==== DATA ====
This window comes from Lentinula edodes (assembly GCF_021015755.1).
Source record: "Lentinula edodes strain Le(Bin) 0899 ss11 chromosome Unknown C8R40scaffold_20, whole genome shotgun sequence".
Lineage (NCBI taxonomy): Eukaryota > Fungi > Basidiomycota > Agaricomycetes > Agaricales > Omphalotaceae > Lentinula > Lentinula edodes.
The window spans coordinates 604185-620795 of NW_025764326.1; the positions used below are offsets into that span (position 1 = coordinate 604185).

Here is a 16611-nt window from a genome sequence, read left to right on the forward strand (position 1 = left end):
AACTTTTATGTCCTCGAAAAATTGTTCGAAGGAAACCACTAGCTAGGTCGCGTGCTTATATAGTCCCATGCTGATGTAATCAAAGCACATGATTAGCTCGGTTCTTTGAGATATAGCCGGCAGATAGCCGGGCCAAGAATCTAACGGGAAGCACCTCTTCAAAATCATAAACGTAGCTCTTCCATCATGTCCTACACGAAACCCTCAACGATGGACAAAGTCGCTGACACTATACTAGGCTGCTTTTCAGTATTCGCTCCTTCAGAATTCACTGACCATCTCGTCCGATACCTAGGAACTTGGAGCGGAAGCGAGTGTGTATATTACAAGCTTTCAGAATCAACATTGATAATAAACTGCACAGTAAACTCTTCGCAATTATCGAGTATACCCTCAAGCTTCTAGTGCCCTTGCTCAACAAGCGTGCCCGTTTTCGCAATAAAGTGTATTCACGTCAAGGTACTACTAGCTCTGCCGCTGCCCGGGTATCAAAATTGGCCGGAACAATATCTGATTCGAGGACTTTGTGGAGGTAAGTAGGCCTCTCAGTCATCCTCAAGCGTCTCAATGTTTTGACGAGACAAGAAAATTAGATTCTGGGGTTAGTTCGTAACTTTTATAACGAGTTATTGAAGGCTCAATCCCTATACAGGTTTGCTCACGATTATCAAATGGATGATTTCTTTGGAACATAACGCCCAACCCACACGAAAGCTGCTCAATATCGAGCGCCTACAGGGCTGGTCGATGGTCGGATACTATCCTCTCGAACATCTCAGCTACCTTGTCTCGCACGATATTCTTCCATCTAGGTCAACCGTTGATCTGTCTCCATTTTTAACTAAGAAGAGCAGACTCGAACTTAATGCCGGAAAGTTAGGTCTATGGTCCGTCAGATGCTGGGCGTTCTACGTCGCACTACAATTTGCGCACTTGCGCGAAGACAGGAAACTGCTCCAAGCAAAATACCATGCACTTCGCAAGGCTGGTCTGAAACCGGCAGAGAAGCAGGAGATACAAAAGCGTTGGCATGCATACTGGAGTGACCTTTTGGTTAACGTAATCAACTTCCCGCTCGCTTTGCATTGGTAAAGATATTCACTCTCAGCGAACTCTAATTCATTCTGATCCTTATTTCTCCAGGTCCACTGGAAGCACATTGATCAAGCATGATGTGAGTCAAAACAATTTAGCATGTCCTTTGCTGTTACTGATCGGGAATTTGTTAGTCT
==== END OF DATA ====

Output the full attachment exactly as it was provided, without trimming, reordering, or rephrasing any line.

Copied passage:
This window comes from Lentinula edodes (assembly GCF_021015755.1).
Source record: "Lentinula edodes strain Le(Bin) 0899 ss11 chromosome Unknown C8R40scaffold_20, whole genome shotgun sequence".
Lineage (NCBI taxonomy): Eukaryota > Fungi > Basidiomycota > Agaricomycetes > Agaricales > Omphalotaceae > Lentinula > Lentinula edodes.
The window spans coordinates 604185-620795 of NW_025764326.1; the positions used below are offsets into that span (position 1 = coordinate 604185).

Here is a 16611-nt window from a genome sequence, read left to right on the forward strand (position 1 = left end):
AACTTTTATGTCCTCGAAAAATTGTTCGAAGGAAACCACTAGCTAGGTCGCGTGCTTATATAGTCCCATGCTGATGTAATCAAAGCACATGATTAGCTCGGTTCTTTGAGATATAGCCGGCAGATAGCCGGGCCAAGAATCTAACGGGAAGCACCTCTTCAAAATCATAAACGTAGCTCTTCCATCATGTCCTACACGAAACCCTCAACGATGGACAAAGTCGCTGACACTATACTAGGCTGCTTTTCAGTATTCGCTCCTTCAGAATTCACTGACCATCTCGTCCGATACCTAGGAACTTGGAGCGGAAGCGAGTGTGTATATTACAAGCTTTCAGAATCAACATTGATAATAAACTGCACAGTAAACTCTTCGCAATTATCGAGTATACCCTCAAGCTTCTAGTGCCCTTGCTCAACAAGCGTGCCCGTTTTCGCAATAAAGTGTATTCACGTCAAGGTACTACTAGCTCTGCCGCTGCCCGGGTATCAAAATTGGCCGGAACAATATCTGATTCGAGGACTTTGTGGAGGTAAGTAGGCCTCTCAGTCATCCTCAAGCGTCTCAATGTTTTGACGAGACAAGAAAATTAGATTCTGGGGTTAGTTCGTAACTTTTATAACGAGTTATTGAAGGCTCAATCCCTATACAGGTTTGCTCACGATTATCAAATGGATGATTTCTTTGGAACATAACGCCCAACCCACACGAAAGCTGCTCAATATCGAGCGCCTACAGGGCTGGTCGATGGTCGGATACTATCCTCTCGAACATCTCAGCTACCTTGTCTCGCACGATATTCTTCCATCTAGGTCAACCGTTGATCTGTCTCCATTTTTAACTAAGAAGAGCAGACTCGAACTTAATGCCGGAAAGTTAGGTCTATGGTCCGTCAGATGCTGGGCGTTCTACGTCGCACTACAATTTGCGCACTTGCGCGAAGACAGGAAACTGCTCCAAGCAAAATACCATGCACTTCGCAAGGCTGGTCTGAAACCGGCAGAGAAGCAGGAGATACAAAAGCGTTGGCATGCATACTGGAGTGACCTTTTGGTTAACGTAATCAACTTCCCGCTCGCTTTGCATTGGTAAAGATATTCACTCTCAGCGAACTCTAATTCATTCTGATCCTTATTTCTCCAGGTCCACTGGAAGCACATTGATCAAGCATGATGTGAGTCAAAACAATTTAGCATGTCCTTTGCTGTTACTGATCGGGAATTTGTTAGTCT